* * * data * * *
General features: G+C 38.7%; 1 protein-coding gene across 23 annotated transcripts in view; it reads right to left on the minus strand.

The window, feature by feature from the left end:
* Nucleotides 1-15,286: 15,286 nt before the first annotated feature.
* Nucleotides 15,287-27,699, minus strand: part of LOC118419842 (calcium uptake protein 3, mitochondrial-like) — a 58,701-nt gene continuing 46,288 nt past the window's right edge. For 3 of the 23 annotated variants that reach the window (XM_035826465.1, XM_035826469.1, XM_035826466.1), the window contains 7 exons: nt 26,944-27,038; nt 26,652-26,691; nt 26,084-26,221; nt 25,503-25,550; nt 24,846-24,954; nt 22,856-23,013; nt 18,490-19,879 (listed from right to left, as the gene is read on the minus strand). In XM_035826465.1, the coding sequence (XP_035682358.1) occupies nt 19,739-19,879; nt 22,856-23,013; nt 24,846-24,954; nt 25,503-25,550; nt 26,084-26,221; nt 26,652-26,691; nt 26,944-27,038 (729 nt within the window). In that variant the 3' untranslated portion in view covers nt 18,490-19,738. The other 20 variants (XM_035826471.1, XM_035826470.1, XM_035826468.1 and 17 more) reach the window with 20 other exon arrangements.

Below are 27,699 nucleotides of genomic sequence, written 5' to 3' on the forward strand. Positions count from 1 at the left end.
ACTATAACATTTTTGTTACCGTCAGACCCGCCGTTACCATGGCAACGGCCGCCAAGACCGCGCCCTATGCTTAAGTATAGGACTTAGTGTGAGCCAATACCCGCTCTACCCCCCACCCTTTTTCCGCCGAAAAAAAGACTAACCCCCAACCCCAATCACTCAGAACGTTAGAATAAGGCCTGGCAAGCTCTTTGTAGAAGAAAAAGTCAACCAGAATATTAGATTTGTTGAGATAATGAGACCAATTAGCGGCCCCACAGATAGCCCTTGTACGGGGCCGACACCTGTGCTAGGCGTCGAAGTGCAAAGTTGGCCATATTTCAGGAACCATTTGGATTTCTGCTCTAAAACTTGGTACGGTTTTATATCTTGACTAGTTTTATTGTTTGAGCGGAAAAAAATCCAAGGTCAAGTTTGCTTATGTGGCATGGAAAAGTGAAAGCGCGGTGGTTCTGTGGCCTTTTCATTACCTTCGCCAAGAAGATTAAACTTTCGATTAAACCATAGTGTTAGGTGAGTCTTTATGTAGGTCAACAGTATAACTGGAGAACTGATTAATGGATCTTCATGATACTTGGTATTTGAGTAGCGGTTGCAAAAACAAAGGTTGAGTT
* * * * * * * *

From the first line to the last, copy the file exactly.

General features: G+C 38.7%; 1 protein-coding gene across 23 annotated transcripts in view; it reads right to left on the minus strand.

The window, feature by feature from the left end:
* Nucleotides 1-15,286: 15,286 nt before the first annotated feature.
* Nucleotides 15,287-27,699, minus strand: part of LOC118419842 (calcium uptake protein 3, mitochondrial-like) — a 58,701-nt gene continuing 46,288 nt past the window's right edge. For 3 of the 23 annotated variants that reach the window (XM_035826465.1, XM_035826469.1, XM_035826466.1), the window contains 7 exons: nt 26,944-27,038; nt 26,652-26,691; nt 26,084-26,221; nt 25,503-25,550; nt 24,846-24,954; nt 22,856-23,013; nt 18,490-19,879 (listed from right to left, as the gene is read on the minus strand). In XM_035826465.1, the coding sequence (XP_035682358.1) occupies nt 19,739-19,879; nt 22,856-23,013; nt 24,846-24,954; nt 25,503-25,550; nt 26,084-26,221; nt 26,652-26,691; nt 26,944-27,038 (729 nt within the window). In that variant the 3' untranslated portion in view covers nt 18,490-19,738. The other 20 variants (XM_035826471.1, XM_035826470.1, XM_035826468.1 and 17 more) reach the window with 20 other exon arrangements.

Below are 27,699 nucleotides of genomic sequence, written 5' to 3' on the forward strand. Positions count from 1 at the left end.
ACTATAACATTTTTGTTACCGTCAGACCCGCCGTTACCATGGCAACGGCCGCCAAGACCGCGCCCTATGCTTAAGTATAGGACTTAGTGTGAGCCAATACCCGCTCTACCCCCCACCCTTTTTCCGCCGAAAAAAAGACTAACCCCCAACCCCAATCACTCAGAACGTTAGAATAAGGCCTGGCAAGCTCTTTGTAGAAGAAAAAGTCAACCAGAATATTAGATTTGTTGAGATAATGAGACCAATTAGCGGCCCCACAGATAGCCCTTGTACGGGGCCGACACCTGTGCTAGGCGTCGAAGTGCAAAGTTGGCCATATTTCAGGAACCATTTGGATTTCTGCTCTAAAACTTGGTACGGTTTTATATCTTGACTAGTTTTATTGTTTGAGCGGAAAAAAATCCAAGGTCAAGTTTGCTTATGTGGCATGGAAAAGTGAAAGCGCGGTGGTTCTGTGGCCTTTTCATTACCTTCGCCAAGAAGATTAAACTTTCGATTAAACCATAGTGTTAGGTGAGTCTTTATGTAGGTCAACAGTATAACTGGAGAACTGATTAATGGATCTTCATGATACTTGGTATTTGAGTAGCGGTTGCAAAAACAAAGGTTGAGTT